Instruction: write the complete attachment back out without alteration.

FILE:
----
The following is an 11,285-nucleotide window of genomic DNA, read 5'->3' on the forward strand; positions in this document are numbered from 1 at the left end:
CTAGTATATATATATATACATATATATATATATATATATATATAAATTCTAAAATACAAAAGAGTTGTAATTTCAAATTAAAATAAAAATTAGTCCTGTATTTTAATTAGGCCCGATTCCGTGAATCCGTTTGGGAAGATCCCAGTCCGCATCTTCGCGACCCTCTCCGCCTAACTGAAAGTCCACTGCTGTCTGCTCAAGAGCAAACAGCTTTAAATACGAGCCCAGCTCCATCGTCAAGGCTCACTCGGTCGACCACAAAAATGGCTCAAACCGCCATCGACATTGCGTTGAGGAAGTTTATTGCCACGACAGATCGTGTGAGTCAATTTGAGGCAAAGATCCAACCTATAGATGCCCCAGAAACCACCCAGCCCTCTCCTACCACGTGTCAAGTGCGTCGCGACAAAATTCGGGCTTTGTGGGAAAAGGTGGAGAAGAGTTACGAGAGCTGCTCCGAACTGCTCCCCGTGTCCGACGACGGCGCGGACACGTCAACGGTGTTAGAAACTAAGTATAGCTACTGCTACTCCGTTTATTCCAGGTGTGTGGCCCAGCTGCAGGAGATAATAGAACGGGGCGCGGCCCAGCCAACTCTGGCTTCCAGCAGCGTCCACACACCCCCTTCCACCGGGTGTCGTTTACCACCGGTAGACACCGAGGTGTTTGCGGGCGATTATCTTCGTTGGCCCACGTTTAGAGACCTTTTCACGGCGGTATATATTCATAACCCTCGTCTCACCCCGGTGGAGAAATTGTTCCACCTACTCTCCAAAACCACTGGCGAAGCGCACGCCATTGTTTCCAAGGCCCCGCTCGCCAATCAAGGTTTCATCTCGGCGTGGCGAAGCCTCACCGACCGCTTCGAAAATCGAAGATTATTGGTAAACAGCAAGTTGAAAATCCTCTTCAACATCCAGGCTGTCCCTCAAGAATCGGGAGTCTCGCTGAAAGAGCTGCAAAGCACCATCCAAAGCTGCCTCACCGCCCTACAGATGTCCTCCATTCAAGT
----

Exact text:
The following is an 11,285-nucleotide window of genomic DNA, read 5'->3' on the forward strand; positions in this document are numbered from 1 at the left end:
CTAGTATATATATATATACATATATATATATATATATATATATAAATTCTAAAATACAAAAGAGTTGTAATTTCAAATTAAAATAAAAATTAGTCCTGTATTTTAATTAGGCCCGATTCCGTGAATCCGTTTGGGAAGATCCCAGTCCGCATCTTCGCGACCCTCTCCGCCTAACTGAAAGTCCACTGCTGTCTGCTCAAGAGCAAACAGCTTTAAATACGAGCCCAGCTCCATCGTCAAGGCTCACTCGGTCGACCACAAAAATGGCTCAAACCGCCATCGACATTGCGTTGAGGAAGTTTATTGCCACGACAGATCGTGTGAGTCAATTTGAGGCAAAGATCCAACCTATAGATGCCCCAGAAACCACCCAGCCCTCTCCTACCACGTGTCAAGTGCGTCGCGACAAAATTCGGGCTTTGTGGGAAAAGGTGGAGAAGAGTTACGAGAGCTGCTCCGAACTGCTCCCCGTGTCCGACGACGGCGCGGACACGTCAACGGTGTTAGAAACTAAGTATAGCTACTGCTACTCCGTTTATTCCAGGTGTGTGGCCCAGCTGCAGGAGATAATAGAACGGGGCGCGGCCCAGCCAACTCTGGCTTCCAGCAGCGTCCACACACCCCCTTCCACCGGGTGTCGTTTACCACCGGTAGACACCGAGGTGTTTGCGGGCGATTATCTTCGTTGGCCCACGTTTAGAGACCTTTTCACGGCGGTATATATTCATAACCCTCGTCTCACCCCGGTGGAGAAATTGTTCCACCTACTCTCCAAAACCACTGGCGAAGCGCACGCCATTGTTTCCAAGGCCCCGCTCGCCAATCAAGGTTTCATCTCGGCGTGGCGAAGCCTCACCGACCGCTTCGAAAATCGAAGATTATTGGTAAACAGCAAGTTGAAAATCCTCTTCAACATCCAGGCTGTCCCTCAAGAATCGGGAGTCTCGCTGAAAGAGCTGCAAAGCACCATCCAAAGCTGCCTCACCGCCCTACAGATGTCCTCCATTCAAGT